With construction in progress for the Gulf Shoreline Stabilization Project at Rockefeller Wildlife Refuge, the Louisiana Department of Wildlife and Fisheries (LDWF) and other partners celebrated last week the work done to minimize coastal erosion in the refuge, located in Cameron and Vermilion parishes.
The scheme, funded by the Coastal Wetlands Planning Protection Restoration Act (CWPPRA), features a series of breakwaters along the coast of Rockefeller Wildlife Refuge.
One of the sections of the project, dubbed ME-18 and located beginning at Joseph Harbor Outlet moving westward, began in July earlier this year at a cost of $34.3 million.
CWPPRA is federal legislation enacted in 1990 that is designed to identify, prepare and fund construction of coastal wetlands restoration projects. Since its inception, 210 coastal restoration or protection projects have been authorized, benefiting approximately 100,000 acres in Louisiana.
Gathering at last week’s event included participants from CWPPRA’s five federal managing agencies (U.S. Army Corps of Engineers, Environmental Protection Agency, U.S. Fish and Wildlife Service, USDA Natural Resources Conservation Service and NOAA National Marine Fisheries Service), the Louisiana Coastal Protection and Restoration Authority (CPRA), LDWF, state and local representatives and members of the public.
Rockefeller Wildlife Refuge is considered an erosional hotspot on Louisiana’s coastline with erosion rates averaging more than 50 feet a year. The refuge manages large marsh impoundments primarily for migrating waterfowl and other neotropical migrants.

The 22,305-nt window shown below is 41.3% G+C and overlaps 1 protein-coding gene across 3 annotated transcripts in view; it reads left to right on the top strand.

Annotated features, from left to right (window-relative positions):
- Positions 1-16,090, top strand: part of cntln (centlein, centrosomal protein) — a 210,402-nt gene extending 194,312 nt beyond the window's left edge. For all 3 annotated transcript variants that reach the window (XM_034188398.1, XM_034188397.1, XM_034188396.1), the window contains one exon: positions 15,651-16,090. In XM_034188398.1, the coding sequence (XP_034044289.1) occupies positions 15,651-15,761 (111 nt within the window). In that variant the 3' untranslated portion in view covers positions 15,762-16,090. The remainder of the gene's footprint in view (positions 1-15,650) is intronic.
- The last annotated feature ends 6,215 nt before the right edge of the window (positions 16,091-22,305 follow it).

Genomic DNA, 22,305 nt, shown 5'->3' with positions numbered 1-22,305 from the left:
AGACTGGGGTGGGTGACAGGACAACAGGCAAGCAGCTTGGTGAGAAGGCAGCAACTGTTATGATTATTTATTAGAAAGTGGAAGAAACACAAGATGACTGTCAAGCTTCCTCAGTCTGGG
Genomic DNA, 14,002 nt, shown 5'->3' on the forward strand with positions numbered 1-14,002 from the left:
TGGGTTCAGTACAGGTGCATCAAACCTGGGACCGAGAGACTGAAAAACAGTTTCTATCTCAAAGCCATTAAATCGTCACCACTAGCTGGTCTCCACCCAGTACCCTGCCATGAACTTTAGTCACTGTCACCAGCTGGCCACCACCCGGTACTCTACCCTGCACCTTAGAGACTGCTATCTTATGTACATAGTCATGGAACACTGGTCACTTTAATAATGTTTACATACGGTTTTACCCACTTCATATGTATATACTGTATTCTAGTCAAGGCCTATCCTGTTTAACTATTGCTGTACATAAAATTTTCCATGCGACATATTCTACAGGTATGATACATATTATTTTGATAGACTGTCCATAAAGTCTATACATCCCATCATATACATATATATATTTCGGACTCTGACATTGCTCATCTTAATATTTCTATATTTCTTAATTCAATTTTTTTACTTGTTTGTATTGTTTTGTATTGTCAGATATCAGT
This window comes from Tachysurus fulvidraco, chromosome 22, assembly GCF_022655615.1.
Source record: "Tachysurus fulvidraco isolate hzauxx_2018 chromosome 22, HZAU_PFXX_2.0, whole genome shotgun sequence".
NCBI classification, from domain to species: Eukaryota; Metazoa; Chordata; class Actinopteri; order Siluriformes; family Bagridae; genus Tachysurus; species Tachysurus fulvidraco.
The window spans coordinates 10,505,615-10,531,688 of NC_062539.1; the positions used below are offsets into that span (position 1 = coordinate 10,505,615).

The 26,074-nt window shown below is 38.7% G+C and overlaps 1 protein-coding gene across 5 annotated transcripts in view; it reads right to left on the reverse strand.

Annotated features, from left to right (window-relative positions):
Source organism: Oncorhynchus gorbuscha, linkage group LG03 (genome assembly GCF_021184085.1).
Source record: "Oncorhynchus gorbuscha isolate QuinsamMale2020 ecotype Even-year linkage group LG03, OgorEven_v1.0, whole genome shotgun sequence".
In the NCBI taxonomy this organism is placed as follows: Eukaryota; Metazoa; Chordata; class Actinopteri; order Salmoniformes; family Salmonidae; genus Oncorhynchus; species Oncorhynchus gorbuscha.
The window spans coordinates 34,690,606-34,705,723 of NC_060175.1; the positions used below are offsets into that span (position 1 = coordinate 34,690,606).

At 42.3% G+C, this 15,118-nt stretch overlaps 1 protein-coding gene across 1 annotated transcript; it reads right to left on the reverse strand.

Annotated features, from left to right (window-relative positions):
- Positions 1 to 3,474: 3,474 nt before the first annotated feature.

Before the project was funded, experimental breakwaters were constructed utilizing different types of material. These experimental breakwaters were employed along Rockefeller’s coastline in 2011. These trials were conducted because most sites along Rockefeller’s shoreline cannot support the heavy weight of boulder style breakwaters utilized in other areas.
After testing various models, a specific style of breakwater was selected. Large pillow mats are filled with small, porous rocks called light-weight aggregate rock. These large pillows full of rock are laid as a foundation for the breakwater.
The breakwater is then capped with larger rock to absorb wave energy from the Gulf. The pillow mats beneath the breakwater provided a strong enough foundation to stabilize the breakwater without increasing the breakwater’s weight to a point of subsidence.
The project, originally planned for nine miles along Rockefeller’s western coastline, would have cost an estimated $90 million. Current funding from CWPPRA will secure construction for approximately 4-5 miles of Rockefeller’s coastline. Additional funding is being proposed.